Many of you have asked where the inspiration for The Ashkettle Boys Book Series was born, and I thought it was time to answer that question truthfully.
The Ashkettle Boys Books are mostly fiction. As an author, I claim the right to borrow things — a cup of sugar here, the memory of a school mate there.
Some of the characters in the books are borrowed. They’re based on real people, and the way they talk, the things they do and think — those are real.
But reality is subjective, and not for everybody.
So we read books instead.
Or we write them.
And in the writing of them, hopefully, reality becomes bigger than life.
Where I grew up, we talked like the Ashkettle boys. We spent tons of time in the woods. We fished. We hunted — some of us for mushrooms, others for white-tailed deer and squirrel and rabbit. We built forts out of string, and we really did hang roots there to dry so we could eat them later.
We did run, squealing, from aging, limping beagles, pretending they were fierce.
They weren’t. They just wanted belly rubs.
Their names really were Pancho and Alexander. There was a cat too — Calla Lily — and my sister’s doll, Mary Ellen, named after her favorite Walton.
We dropped the occasional F-bomb (some of us more than others!) We struggled with our faith.
We had bad times and good times and those times in-between where you just pull yourself out of wherever you are in the morning and thank God that yesterday is over.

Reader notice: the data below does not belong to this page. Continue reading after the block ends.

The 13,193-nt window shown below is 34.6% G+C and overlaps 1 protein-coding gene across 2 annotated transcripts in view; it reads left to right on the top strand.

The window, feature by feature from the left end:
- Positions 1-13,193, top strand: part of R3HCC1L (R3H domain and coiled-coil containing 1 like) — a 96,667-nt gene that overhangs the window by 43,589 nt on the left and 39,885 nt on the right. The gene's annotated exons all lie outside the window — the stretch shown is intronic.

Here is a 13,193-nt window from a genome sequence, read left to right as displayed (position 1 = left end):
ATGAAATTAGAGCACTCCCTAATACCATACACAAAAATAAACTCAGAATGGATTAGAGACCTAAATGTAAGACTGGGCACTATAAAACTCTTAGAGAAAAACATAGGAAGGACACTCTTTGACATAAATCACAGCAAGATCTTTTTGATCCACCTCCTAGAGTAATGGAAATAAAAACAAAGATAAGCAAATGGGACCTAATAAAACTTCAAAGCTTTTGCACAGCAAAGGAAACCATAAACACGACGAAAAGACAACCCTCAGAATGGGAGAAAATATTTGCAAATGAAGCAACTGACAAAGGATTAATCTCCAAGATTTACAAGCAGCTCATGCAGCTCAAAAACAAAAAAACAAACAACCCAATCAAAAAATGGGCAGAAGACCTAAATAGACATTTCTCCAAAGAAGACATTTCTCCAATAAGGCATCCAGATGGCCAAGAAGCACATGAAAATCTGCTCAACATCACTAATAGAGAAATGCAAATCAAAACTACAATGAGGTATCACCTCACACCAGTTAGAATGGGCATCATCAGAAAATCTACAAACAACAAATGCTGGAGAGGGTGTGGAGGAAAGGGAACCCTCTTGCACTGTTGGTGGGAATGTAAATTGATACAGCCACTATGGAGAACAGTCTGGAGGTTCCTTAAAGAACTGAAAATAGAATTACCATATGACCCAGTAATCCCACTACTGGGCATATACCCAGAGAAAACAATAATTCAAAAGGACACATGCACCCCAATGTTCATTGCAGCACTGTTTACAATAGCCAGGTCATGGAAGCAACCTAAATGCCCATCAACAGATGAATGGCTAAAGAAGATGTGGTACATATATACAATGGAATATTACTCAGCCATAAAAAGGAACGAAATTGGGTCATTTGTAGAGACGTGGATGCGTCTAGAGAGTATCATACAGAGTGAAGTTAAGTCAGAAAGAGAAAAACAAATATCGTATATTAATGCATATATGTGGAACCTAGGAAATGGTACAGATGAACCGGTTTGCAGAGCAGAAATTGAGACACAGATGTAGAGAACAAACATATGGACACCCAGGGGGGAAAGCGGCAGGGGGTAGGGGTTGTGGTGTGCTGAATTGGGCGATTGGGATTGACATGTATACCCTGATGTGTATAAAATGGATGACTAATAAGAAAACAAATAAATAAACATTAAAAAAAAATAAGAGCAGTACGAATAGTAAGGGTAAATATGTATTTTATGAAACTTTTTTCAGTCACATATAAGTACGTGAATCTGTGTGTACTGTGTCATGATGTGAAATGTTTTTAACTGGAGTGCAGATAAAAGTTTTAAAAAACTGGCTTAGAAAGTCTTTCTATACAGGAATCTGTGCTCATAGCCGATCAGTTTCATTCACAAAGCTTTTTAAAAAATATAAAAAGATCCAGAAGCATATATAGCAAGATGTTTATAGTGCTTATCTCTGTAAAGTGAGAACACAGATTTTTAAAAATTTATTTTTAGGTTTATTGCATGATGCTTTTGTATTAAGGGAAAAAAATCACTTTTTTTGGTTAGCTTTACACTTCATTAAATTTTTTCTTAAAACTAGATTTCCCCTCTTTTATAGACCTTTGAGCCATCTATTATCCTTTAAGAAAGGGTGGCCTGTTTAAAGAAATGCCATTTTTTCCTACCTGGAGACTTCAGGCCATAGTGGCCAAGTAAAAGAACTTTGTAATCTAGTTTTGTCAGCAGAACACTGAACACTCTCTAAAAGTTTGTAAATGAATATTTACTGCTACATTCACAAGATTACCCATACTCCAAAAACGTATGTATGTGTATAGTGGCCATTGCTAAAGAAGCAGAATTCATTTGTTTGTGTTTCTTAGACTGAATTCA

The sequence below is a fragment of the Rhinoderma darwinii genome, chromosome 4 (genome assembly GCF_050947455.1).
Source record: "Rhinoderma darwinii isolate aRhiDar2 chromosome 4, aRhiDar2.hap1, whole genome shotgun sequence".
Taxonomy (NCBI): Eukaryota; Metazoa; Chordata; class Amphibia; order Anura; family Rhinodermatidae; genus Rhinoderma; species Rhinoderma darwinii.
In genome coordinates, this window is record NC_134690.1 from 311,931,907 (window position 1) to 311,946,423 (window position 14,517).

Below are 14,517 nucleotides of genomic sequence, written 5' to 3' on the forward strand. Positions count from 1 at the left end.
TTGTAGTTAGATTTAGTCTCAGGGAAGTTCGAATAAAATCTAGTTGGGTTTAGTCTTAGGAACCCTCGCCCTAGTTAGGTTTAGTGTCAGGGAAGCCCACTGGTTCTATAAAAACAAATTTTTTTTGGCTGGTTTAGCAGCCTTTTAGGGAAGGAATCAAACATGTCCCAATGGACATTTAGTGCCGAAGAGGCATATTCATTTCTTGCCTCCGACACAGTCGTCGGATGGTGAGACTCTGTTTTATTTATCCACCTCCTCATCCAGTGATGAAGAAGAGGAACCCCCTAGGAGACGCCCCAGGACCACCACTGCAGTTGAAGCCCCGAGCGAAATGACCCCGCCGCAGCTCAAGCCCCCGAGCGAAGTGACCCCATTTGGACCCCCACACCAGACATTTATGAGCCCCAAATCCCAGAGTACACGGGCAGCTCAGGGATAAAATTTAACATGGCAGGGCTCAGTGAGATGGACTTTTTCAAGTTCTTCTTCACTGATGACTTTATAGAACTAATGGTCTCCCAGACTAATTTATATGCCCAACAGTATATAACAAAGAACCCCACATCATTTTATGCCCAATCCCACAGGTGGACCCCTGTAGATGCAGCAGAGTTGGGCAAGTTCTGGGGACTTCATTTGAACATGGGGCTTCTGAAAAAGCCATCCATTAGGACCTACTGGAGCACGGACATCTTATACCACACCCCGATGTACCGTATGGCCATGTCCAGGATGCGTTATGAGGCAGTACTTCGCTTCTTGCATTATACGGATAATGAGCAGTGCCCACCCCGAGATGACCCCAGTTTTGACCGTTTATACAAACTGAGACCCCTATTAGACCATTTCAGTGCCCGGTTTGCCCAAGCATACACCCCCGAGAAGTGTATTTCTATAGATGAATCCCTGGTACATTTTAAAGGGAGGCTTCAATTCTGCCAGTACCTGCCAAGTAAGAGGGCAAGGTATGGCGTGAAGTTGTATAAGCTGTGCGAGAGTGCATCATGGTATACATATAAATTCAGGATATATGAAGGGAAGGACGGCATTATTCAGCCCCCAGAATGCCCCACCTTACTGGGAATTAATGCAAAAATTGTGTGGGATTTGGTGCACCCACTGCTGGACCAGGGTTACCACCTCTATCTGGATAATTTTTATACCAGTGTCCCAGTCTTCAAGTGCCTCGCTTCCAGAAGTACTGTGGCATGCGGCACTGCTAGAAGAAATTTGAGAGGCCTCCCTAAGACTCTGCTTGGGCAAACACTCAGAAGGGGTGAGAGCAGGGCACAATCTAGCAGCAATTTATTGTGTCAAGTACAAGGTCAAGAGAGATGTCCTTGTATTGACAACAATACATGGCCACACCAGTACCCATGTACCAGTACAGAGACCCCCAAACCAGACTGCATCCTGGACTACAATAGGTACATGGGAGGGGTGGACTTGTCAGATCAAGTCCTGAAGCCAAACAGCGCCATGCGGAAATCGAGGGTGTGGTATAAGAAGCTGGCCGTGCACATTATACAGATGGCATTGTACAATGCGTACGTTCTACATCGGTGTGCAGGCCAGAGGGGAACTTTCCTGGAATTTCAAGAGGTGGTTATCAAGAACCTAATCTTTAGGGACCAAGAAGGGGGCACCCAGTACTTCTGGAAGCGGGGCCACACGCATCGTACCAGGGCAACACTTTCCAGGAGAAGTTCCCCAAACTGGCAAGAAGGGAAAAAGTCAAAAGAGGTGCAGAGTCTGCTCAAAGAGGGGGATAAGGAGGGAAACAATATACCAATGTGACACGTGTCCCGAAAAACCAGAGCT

There really was a Monster Head. It’s there still, but much less pronounced now that I’m no longer seven years old. And it was my sister, Karen, and I who played there, instead of three boys named Sonny and Bo and Dack. And it was our mom who explored the woods with us, searching out teaberries and sassafras for us to try, and not a conservation officer named Everett.
But the feeling was the same.
There is still the well cap where Karen would sit and talk to yellow foxtails and where I would play in the dirt at her feet and listen. Our bedroom window looked out over that and the cluster of sumac trees, and there was a dusk-to-dawn light that drew Little Brown Bats like magnets.
I borrowed these things for my stories because they make me smile as I write them. I borrowed other things too.
So now you know. The stories are fiction, but telling them feels right. I hope you’ll continue to read them.
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